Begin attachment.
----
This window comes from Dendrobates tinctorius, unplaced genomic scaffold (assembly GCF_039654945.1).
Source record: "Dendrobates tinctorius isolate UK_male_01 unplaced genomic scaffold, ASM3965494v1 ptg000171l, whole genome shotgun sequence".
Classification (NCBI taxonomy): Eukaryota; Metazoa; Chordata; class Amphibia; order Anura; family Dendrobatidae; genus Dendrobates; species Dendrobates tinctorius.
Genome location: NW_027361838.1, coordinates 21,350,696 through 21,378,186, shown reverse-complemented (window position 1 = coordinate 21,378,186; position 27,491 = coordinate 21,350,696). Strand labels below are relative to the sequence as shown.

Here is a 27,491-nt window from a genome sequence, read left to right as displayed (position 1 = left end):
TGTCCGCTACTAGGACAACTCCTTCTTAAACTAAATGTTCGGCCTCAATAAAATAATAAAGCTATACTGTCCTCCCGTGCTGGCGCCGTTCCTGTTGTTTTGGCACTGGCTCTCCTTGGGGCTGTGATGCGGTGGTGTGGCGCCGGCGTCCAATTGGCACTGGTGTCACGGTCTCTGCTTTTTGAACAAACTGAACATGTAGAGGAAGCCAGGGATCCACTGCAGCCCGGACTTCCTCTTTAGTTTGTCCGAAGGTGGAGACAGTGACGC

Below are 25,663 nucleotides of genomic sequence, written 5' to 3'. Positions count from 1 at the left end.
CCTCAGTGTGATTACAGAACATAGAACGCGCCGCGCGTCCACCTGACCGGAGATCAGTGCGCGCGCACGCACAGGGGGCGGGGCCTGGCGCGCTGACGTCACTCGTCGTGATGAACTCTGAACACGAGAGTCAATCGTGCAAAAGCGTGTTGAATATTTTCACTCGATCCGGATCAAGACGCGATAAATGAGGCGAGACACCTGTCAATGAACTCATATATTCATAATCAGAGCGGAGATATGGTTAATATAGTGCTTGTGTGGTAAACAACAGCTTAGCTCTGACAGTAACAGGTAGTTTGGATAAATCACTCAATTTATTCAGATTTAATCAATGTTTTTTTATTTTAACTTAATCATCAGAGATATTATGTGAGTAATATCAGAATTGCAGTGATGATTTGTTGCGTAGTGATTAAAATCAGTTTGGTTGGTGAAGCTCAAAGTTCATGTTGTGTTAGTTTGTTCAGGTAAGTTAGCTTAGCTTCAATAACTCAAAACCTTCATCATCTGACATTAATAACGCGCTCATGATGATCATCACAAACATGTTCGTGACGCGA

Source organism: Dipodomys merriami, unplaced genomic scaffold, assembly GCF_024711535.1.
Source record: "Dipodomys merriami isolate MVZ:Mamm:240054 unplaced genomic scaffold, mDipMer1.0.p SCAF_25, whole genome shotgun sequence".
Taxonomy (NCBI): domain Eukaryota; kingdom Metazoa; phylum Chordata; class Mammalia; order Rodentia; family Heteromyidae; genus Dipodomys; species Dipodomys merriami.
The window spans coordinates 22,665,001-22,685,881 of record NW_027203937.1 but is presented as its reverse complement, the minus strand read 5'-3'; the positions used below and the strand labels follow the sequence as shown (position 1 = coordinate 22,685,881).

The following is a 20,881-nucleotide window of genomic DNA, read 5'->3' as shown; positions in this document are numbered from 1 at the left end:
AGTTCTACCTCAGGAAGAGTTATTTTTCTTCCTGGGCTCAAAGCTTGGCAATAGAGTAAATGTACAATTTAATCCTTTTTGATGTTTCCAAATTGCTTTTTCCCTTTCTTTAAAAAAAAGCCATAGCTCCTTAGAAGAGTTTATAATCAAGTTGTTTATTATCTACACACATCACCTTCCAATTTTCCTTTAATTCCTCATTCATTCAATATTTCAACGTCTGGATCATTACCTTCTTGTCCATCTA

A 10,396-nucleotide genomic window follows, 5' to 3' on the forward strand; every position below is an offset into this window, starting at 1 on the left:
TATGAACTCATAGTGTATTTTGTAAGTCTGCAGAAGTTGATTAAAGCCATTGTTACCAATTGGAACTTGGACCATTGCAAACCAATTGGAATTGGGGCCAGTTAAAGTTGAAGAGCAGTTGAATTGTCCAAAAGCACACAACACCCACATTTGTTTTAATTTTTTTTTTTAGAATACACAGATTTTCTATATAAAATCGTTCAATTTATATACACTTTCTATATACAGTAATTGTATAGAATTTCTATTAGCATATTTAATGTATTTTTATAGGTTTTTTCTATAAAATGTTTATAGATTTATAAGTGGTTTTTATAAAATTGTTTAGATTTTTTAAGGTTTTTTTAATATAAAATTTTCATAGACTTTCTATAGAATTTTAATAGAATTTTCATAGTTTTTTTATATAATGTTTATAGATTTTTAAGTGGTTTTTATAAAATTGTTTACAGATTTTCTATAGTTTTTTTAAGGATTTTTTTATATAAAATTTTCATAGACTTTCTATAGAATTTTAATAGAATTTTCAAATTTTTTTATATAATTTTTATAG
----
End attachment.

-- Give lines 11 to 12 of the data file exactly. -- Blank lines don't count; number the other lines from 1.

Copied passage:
Taxonomy (NCBI): domain Eukaryota; kingdom Metazoa; phylum Chordata; class Mammalia; order Rodentia; family Heteromyidae; genus Dipodomys; species Dipodomys merriami.
The window spans coordinates 22,665,001-22,685,881 of record NW_027203937.1 but is presented as its reverse complement, the minus strand read 5'-3'; the positions used below and the strand labels follow the sequence as shown (position 1 = coordinate 22,685,881).